Solar power in Oklahoma

From Wikipedia, the free encyclopedia
Jump to navigation Jump to search

Solar power in Oklahoma can provide 44.1% of all electricity used in Oklahoma from 19,300 MW of rooftop solar panels.[1] This scenario is extremely unlikely though because the cost of electricity in Oklahoma is among the lowest in the nation.

Net metering[edit]

Net metering is available to all consumers generating up to 25kW installed behind a single meter. The 25kW limit is more than adequate for the typical home. Solar systems sized above this limit can create subsidies from consumers without solar installations. [2] giving the state an F.[3] The primary reason to use net metering is to roll over summer generation to winter usage, which requires continuous roll over of excess generation. Net metering during the month does, however, allow generation during the day when all the lights are off and everyone is away to be used at night, after the sun has gone down. Since meters are read once a month, daily net metering is not reported. As more renewable energy is used, utilities have needed to become accustomed to incorporating local distributed generation.[4]

Combined solar, wind, and battery storage plans[edit]

In July 2019, the Western Farmers Electric Cooperative (WFEC) announced plans for the largest combined wind, solar, and energy storage project in the US, 250 MW solar energy project, Skeleton Creek Solar, a 200 MW, 4-hour battery energy storage project, Skeleton Creek Storage, and a 250 megawatt wind farm, Skeleton Creek Wind. The solar and battery facilities are slated to come online in 2023.[5]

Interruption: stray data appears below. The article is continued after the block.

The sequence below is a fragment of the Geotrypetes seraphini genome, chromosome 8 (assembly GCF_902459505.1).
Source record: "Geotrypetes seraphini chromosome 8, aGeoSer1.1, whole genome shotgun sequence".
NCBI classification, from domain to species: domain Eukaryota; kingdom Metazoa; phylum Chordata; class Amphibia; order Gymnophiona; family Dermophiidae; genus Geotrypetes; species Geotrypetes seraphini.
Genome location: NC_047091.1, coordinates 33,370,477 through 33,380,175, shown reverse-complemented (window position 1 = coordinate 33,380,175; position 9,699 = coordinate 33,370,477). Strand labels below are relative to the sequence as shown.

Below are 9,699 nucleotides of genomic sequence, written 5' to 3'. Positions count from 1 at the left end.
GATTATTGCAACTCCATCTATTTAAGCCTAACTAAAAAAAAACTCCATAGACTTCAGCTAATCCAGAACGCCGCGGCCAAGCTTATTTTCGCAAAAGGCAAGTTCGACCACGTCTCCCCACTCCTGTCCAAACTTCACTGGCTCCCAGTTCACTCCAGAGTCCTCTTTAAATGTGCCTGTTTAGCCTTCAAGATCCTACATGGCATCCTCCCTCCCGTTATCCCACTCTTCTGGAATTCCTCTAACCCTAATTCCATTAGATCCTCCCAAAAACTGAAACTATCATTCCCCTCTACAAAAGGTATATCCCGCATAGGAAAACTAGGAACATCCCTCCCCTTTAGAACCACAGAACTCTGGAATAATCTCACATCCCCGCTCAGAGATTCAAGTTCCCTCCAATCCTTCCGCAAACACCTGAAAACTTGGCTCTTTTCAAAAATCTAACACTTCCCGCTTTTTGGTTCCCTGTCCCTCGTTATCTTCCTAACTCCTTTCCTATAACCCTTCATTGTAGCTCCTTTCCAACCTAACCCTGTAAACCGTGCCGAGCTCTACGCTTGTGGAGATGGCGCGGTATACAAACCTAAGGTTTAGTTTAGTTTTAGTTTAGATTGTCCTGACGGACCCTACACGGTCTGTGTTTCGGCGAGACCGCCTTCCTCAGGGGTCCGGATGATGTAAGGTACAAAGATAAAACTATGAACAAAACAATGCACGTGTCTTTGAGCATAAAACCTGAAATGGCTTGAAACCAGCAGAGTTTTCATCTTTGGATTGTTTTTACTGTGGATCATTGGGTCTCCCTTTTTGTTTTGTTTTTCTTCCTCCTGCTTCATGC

Solar challenge[edit]

In 2010, the American Solar Challenge, a solar car race, ran from Oklahoma to Illinois.[6]


There are no concentrated solar power (CSP) plants planned for Oklahoma, but the state has the potential to install 1,813,000 MW of CSP, capable of generating 5,068,036 million kWh/year.[7]

Source: NREL[8]
Grid-Connected PV Capacity (MW)[9][10][11][12][13][14]
Year Capacity Installed % Change
2010 <0.1
2011 0.2 0.1 100%
2012 0.3 0.1 50%
2013 0.7 0.4 133%
2014 1.5 0.8 114%
2015 5.2 3.7 247%
2016 7.7 2.5
2017 31.7 24
2018 45.7 13
2019 49 3.3

See also[edit]


  1. ^ Rooftop Solar Photovoltaic Technical Potential in the United States
  2. ^ Oklahoma Net Metering
  3. ^ Freeing the Grid
  4. ^ What is Net metering?
  5. ^ Dzikiy, Phil (2019-07-29). "EGEB: Largest US wind/solar/storage project set for Oklahoma, energy efficiency bill, and more". Electrek. Retrieved 2019-08-03.
  6. ^ American Solar Challenge 2010
  7. ^ Renewable Energy Technical Potential Archived 2012-09-15 at the Wayback Machine
  8. ^ "PV Watts". NREL. Retrieved 11 June 2012.
  9. ^ Sherwood, Larry (August 2012). "U.S. Solar Market Trends 2011" (PDF). Interstate Renewable Energy Council (IREC). p. 17. Archived from the original (PDF) on 2012-09-06. Retrieved 2012-08-16.
  10. ^ Sherwood, Larry (June 2011). "U.S. Solar Market Trends 2010" (PDF). Interstate Renewable Energy Council (IREC). Retrieved 2011-06-29.
  11. ^ Sherwood, Larry (July 2009). "U.S. Solar Market Trends 2008" (PDF). Interstate Renewable Energy Council (IREC). p. 16. Archived from the original (PDF) on 2009-11-23. Retrieved 2010-07-24.
  12. ^ Sherwood, Larry (July 2012). "U.S. Solar Market Trends 2012" (PDF). Interstate Renewable Energy Council (IREC). p. 16. Retrieved 2013-10-11.
  13. ^ Sherwood, Larry (July 2014). "U.S. Solar Market Trends 2013" (PDF). Interstate Renewable Energy Council (IREC). Retrieved 2014-09-26.
  14. ^ Oklahoma Solar

External links[edit]